It's very strange. I don't understand it at all. But it is vital to think about and talk about what teachers mean by the label 'classroom teacher', especially when our profession is in the midst of developing standards for professional practice and putting in place processes to encourage ongoing professional renewal.
I used to 'play' with the phrase 'my professional identity' all the time, especially during my first year of teaching. It doesn't appear in my writing quite so often these days, perhaps because it doesn't seem quite as tentative and provisional to me now. I don't need to write the words so often, because my professional identity colours every word. In fact, after all this writing and thinking, 'my professional identity' has become precious to me. It feels like something that I need to protect, fiercely, in case other people try to define it for me, or even take it away from me. It has many facets, many shades, many sides, many layers, but somewhere close to the centre of this luminiscent, shimmering identity is the belief that I have a responsibility to continue to shape it and feed it. It's a responsibility that I take very seriously, and to do it right means looking beyond where I am right now.
So, next time you spot a young teacher sticking her head out the classroom window, don't ask her to shut it and get back in front of the whiteboard, where the 'real' teaching happens. Hand her a telescope, so that she can see even further.
Don't worry. She's not going anywhere.
Tuesday, December 12, 2006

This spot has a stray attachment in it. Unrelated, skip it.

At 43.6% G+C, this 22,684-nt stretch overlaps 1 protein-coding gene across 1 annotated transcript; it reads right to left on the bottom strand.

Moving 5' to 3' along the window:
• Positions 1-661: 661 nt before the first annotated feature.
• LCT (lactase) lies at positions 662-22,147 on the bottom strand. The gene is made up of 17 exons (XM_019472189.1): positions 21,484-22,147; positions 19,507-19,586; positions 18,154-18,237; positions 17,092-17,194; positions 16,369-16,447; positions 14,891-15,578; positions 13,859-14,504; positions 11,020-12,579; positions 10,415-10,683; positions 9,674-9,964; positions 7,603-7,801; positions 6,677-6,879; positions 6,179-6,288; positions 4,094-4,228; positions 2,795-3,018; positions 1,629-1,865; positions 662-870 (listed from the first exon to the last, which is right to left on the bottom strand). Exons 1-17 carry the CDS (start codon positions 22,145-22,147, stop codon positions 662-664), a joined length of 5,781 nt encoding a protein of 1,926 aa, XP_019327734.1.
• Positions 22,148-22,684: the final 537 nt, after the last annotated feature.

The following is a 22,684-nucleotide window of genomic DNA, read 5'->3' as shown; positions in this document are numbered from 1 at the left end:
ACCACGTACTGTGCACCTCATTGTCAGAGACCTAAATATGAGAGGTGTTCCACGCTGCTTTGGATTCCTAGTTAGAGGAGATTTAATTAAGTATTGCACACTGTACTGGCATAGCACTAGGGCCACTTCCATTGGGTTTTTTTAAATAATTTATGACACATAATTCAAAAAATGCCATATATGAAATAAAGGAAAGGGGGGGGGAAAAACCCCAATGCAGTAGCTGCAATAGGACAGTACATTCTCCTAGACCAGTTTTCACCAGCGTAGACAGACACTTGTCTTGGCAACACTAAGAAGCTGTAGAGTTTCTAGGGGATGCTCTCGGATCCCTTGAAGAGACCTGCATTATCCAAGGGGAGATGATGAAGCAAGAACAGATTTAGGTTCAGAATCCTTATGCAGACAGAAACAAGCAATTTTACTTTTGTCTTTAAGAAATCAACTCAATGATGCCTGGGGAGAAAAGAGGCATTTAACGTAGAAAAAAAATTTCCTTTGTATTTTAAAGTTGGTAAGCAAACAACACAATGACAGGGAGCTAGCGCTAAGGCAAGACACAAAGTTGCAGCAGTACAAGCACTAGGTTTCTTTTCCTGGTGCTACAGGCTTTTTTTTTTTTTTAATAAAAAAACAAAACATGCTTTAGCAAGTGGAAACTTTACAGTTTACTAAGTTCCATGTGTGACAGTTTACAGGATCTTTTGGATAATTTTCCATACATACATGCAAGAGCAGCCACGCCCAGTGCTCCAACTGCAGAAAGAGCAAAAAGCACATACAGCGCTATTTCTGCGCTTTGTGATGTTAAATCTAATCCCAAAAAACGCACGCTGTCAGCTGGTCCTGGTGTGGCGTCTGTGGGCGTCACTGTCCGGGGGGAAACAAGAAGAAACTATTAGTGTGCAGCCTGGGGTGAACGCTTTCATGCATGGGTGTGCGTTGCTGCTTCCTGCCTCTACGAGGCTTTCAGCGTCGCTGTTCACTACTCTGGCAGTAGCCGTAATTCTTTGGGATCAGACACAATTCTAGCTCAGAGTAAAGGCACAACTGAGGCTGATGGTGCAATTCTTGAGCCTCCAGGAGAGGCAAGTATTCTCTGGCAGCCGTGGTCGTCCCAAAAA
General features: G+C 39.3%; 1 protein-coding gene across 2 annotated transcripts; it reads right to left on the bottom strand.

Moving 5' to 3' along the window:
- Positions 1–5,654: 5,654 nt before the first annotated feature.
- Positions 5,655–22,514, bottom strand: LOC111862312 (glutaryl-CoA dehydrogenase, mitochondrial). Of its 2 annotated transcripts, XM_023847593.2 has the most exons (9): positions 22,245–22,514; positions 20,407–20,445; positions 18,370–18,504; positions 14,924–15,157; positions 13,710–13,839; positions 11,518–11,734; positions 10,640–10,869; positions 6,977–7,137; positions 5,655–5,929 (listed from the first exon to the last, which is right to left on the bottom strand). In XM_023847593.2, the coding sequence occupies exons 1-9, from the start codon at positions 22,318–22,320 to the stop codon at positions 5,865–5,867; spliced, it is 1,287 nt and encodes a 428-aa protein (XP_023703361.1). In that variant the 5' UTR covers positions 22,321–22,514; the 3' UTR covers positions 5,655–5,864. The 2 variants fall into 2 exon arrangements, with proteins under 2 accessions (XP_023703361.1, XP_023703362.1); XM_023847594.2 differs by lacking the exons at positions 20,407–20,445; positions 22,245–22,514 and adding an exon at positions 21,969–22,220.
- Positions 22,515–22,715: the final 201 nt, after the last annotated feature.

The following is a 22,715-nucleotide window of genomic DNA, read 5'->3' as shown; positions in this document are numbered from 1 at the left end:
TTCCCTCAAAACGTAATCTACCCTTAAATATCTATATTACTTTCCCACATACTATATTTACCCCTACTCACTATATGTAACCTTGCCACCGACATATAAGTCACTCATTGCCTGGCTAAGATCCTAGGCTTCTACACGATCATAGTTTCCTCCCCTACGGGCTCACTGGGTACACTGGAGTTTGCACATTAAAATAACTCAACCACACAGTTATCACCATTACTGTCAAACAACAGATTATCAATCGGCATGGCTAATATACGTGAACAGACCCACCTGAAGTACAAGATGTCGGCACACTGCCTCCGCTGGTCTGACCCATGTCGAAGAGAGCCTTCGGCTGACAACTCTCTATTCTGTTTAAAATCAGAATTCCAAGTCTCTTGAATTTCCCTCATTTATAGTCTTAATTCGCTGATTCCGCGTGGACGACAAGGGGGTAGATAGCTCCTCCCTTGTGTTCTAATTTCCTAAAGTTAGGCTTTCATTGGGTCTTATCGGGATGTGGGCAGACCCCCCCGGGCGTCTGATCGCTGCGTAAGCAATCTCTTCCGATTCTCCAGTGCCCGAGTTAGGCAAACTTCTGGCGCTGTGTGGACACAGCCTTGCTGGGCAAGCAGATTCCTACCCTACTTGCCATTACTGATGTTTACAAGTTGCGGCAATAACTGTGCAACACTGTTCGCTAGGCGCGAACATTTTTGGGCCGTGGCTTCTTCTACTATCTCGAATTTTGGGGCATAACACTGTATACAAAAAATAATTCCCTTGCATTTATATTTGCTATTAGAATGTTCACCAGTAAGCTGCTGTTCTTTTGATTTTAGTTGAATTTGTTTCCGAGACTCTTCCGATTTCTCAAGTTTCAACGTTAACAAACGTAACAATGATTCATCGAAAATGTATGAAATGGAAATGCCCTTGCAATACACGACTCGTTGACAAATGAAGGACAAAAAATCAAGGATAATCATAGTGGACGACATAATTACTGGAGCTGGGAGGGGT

Last day of school tomorrow. Feeling very ready for it. Colleague/friend 'L' and I over spending long days and nights on new year 11 curriculum. Happy with it, but sheesh. Over it.
Good (sometimes) to be in an organised, meticulous faculty but other times... sheesh. Over it.
No longer able to write in full sentences.
Wits: L and I crossed into hysteria at exact same time... last Friday.
New favourite words: Sheesh and putz.
New favourite food: chicken, swiss cheese, prosciutto and avocado focaccias from The Grange. Good for curriculum writing.
Other new favourite food: raspberry and lemon curd friands from Food Depot. (next door to Grange). Also very good for curriculum writing.
New realisation: writing new year 11 curriculum can cement bonds forever. The dynamic duo will live on.
Current thoughts: wondering if fab 'Kath and Kim' pic that L and I put on the front cover of the Year 11 English Handbook will survive the editing process. Yes, it's relevant. But clipart usually the status quo.
141 pages... sheesh.
Thursday, November 30, 2006